Ok, this is where things really start varying from rack to rack. The pinion shaft on some of the other Miata racks is held on with a big nut on one end of the shaft. This one is held on with two allen bolts. Here, I’m using a Harbor Freight dead blow impact wrench to break them loose.
Make note of the shims you find under the pinion housing. If you don’t see any here, look down in the hole and see if they’re stuck in there. These guys are important, and you’ll want to be sure they go back where they belong.
Now, how to get the pinion shaft out of the pinion housing? I got stuck on this step for weeks, since every rack de-powering guide I found used some other kind of pinion design, and even my factory service manual disagreed with what was supposed to be in my car. After digging through several manuals, I finally found one that matched. According to the book, you just press it out. Duh…
And there it is, finally freed from his housing. That block with the 5 black rings on it is the control valve assembly that actually controls hydraulic pressure in the rack. Honestly, I have no idea how this crap works. Power steering is kinda like automatic transmissions. Shit that makes cars suck. I don’t need to know how to make cars suck.
Let’s get that thing off…
The valve assembly is trapped between two bearings, so we have to remove one. In theory, this bearing should just slide off the shaft by hand. In reality, it’s right up against some rust, so it had to be gently pressed off. After sanding the rust down, the bearing slid back on by hand.
Finally, you’ll need a pair of snap ring pliers to free the spool valve assembly from the pinion shaft. Once the ring is off, this part really does slide off by hand. Keep the bearing. The rest of that crap is going in the trash.
Finally, we have reached our goal. This is where the slop in a power steering rack comes from. See the splines? The pinion shaft is actually an upper and lower shaft splined together. Normally when two shafts are splined together, they rotate as one, but these splines don’t do that. They’re sloppy, and they’re that way for a reason.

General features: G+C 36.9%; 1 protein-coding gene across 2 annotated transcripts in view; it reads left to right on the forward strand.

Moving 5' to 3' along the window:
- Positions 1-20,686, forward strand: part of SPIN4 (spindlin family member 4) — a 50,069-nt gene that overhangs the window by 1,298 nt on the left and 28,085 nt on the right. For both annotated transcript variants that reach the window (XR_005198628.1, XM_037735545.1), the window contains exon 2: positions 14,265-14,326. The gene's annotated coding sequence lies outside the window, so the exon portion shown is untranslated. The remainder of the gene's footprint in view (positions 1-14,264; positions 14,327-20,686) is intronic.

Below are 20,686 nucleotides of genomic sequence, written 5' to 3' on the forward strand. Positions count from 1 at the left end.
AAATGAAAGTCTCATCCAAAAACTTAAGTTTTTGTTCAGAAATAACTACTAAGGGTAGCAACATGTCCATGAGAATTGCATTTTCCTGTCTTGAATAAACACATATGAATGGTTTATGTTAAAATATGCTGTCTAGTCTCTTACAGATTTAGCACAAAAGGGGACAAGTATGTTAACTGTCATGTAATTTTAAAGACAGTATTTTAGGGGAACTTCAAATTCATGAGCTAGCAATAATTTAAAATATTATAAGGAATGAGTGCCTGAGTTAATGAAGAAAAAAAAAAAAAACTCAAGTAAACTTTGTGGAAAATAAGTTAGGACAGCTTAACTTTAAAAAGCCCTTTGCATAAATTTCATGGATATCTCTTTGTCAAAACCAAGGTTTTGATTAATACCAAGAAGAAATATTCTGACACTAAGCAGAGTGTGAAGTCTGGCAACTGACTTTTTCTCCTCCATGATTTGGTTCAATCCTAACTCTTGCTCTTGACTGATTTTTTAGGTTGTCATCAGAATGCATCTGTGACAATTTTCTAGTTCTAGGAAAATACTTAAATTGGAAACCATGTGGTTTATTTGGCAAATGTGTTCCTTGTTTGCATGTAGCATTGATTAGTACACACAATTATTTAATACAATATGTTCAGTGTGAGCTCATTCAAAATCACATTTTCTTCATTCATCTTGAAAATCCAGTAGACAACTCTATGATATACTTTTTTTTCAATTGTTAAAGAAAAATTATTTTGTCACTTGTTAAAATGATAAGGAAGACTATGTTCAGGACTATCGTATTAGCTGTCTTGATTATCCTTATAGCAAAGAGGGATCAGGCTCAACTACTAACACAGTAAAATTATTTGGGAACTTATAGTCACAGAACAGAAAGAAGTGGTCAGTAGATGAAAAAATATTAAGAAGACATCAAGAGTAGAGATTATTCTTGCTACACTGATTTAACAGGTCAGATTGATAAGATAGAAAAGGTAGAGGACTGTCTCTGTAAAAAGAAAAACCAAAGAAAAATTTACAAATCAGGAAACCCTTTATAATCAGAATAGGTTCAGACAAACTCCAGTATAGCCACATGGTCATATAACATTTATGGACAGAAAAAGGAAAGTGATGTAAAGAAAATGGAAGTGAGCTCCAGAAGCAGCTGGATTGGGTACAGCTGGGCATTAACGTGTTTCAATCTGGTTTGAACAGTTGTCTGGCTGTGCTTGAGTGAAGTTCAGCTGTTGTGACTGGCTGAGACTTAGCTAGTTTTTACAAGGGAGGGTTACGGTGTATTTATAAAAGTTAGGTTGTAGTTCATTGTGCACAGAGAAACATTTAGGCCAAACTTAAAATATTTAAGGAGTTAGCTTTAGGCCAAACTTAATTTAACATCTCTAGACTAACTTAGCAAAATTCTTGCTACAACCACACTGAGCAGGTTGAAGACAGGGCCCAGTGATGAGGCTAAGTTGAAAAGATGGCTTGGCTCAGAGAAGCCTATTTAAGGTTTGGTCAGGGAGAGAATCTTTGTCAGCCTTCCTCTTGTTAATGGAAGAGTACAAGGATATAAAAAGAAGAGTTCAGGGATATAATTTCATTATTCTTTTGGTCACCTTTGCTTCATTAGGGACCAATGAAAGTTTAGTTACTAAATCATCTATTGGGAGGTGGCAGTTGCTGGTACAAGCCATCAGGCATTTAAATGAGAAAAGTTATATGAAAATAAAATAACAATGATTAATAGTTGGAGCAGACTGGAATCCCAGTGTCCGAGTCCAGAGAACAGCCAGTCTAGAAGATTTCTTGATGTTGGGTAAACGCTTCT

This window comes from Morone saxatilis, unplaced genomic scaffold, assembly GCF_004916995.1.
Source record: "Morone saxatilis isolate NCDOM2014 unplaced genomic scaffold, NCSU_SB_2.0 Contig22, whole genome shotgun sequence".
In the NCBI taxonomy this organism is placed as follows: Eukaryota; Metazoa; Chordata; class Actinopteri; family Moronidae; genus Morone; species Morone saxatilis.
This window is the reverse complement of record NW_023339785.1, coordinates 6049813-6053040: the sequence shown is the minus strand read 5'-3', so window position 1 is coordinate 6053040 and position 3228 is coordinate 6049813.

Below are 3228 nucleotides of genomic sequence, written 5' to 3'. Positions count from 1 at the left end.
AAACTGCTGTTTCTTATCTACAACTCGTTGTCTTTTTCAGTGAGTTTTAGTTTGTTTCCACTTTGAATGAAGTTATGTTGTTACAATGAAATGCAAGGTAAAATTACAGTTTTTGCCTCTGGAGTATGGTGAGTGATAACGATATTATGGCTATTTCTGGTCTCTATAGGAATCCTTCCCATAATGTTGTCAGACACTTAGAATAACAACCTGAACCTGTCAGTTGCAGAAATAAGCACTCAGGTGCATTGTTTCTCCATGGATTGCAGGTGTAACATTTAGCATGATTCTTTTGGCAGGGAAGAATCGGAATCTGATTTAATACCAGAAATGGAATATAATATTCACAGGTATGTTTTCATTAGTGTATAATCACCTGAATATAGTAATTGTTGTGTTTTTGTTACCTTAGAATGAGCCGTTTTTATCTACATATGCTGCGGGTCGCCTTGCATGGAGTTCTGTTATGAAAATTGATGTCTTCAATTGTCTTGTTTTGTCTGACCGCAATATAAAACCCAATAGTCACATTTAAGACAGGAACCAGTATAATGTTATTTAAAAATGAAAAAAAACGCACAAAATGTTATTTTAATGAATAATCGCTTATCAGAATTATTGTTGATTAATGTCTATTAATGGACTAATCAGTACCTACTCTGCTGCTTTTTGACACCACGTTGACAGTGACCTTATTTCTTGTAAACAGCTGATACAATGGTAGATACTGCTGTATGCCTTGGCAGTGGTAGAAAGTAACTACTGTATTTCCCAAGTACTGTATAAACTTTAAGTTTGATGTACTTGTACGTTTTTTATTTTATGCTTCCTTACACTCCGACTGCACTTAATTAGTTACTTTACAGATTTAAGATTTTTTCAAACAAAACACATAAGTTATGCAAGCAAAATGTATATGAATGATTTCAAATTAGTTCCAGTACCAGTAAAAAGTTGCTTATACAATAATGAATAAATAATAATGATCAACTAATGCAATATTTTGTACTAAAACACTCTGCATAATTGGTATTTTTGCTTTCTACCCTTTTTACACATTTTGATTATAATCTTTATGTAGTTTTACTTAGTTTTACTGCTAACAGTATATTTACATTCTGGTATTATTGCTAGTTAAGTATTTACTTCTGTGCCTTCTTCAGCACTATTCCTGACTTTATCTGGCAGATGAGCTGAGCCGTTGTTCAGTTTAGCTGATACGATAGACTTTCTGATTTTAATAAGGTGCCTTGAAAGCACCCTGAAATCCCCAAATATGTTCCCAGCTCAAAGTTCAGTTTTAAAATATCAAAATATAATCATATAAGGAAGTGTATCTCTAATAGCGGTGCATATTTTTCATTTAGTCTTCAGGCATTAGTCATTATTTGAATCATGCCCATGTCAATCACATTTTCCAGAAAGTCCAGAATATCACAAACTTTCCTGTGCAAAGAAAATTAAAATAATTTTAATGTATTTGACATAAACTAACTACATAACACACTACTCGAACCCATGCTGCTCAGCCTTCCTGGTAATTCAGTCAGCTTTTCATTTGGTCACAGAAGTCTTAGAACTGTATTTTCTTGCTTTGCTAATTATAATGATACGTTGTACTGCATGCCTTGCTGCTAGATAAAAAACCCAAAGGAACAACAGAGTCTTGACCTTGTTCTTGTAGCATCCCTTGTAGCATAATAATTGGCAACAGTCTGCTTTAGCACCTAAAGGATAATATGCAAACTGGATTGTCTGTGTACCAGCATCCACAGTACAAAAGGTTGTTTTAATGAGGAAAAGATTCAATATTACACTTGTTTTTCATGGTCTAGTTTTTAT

The splines are really only there as a backup. They’re the bump stops at the end of a clever little hydraulic suspension system of sorts. Hidden down inside this interface is a little torsion bar valve thingy (remember, I don’t really know what it looks like). When you turn the wheel, it twists the bar, which opens a little passage that lets hydraulic pressure into the rack. That pressure helps push the rack the direction you were turning. With that help, you then don’t exert as much torque on the pinion shaft, and that takes some twist out of the torsion bar, closing off the hydraulic pressure. It’s an elegantly simple, self-regulating mechanism.
But once you remove the hydraulic assist, that elegant system turns into a bucket of slop. Turn the wheel now, and you just bend the torsion bar. That’s it. Ok, maybe the car turns a little, but not with much vigor, and certainly not with any direct connection to your hands. After a few degrees, the bar is maxed out and you run into the splines. Then, and only then, do the two ends of the pinion shaft move as one.
Just how much slop is this? Spend a few seconds watching the moving pictures:
Time for the scary bit. Let’s weld this crap together and get that rigid connection once and for all.
This is scary, of course, because, well, steering is important. There’s always that little voice in the back of your head saying that someday your weld is gonna fail, and with it your steering. Maybe it will. I’m guessing it won’t though, and here’s my reasoning.
1: if the weld fails, the splines are still there to connect the two ends of the shaft.
2: Unless, of course, the failure comes from the weld screwing up the heat treat of the shaft, and the shaft itself snaps. Maybe, but consider how much torque this shaft sees. It sees exactly as much torque as you can exert with your hands. You have one steering wheel’s worth of leverage, now go break this 1″ thick steel bar. Yeah, I didn’t think so. Finally,
3: It was TIG welded with mad skillz and Weld Mold 880 filler material, which is a Ni/Cr filler material made for repairing giant forged stamping dies that are too big to be heat treated after welding. Unlike most welds, a proper weld with this stuff remains ductile, so it can handle all the bending I’ll be doing with my huge muscles.
This happens to be the same filler material, and the same mad welding skillz, used to make the Angry Hamster’s front sway bar 6″ narrower. There is no better proof of a weld’s ductility than welding a sway bar together…
Now, when the pinion shaft goes back in the housing, don’t forget all those shims you were keeping track of when you took this thing apart.